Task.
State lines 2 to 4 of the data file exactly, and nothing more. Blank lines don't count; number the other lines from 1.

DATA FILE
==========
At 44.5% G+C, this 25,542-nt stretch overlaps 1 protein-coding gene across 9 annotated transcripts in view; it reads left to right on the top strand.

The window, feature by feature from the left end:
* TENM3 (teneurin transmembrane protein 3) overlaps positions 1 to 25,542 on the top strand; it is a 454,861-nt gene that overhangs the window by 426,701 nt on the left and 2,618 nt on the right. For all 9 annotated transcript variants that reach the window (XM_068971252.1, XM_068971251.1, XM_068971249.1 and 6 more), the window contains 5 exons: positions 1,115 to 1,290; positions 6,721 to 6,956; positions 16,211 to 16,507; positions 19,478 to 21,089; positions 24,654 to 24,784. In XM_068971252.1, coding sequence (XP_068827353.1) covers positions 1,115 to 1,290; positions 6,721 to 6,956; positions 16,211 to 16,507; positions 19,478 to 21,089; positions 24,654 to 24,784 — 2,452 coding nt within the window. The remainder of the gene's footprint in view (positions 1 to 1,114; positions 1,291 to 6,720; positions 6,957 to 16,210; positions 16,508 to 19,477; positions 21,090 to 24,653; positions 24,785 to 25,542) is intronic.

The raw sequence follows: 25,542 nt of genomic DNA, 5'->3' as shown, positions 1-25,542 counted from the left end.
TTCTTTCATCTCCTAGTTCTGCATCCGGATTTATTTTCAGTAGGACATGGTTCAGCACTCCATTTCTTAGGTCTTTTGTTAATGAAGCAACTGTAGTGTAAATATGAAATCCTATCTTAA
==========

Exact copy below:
The window, feature by feature from the left end:
* TENM3 (teneurin transmembrane protein 3) overlaps positions 1 to 25,542 on the top strand; it is a 454,861-nt gene that overhangs the window by 426,701 nt on the left and 2,618 nt on the right. For all 9 annotated transcript variants that reach the window (XM_068971252.1, XM_068971251.1, XM_068971249.1 and 6 more), the window contains 5 exons: positions 1,115 to 1,290; positions 6,721 to 6,956; positions 16,211 to 16,507; positions 19,478 to 21,089; positions 24,654 to 24,784. In XM_068971252.1, coding sequence (XP_068827353.1) covers positions 1,115 to 1,290; positions 6,721 to 6,956; positions 16,211 to 16,507; positions 19,478 to 21,089; positions 24,654 to 24,784 — 2,452 coding nt within the window. The remainder of the gene's footprint in view (positions 1 to 1,114; positions 1,291 to 6,720; positions 6,957 to 16,210; positions 16,508 to 19,477; positions 21,090 to 24,653; positions 24,785 to 25,542) is intronic.

The raw sequence follows: 25,542 nt of genomic DNA, 5'->3' as shown, positions 1-25,542 counted from the left end.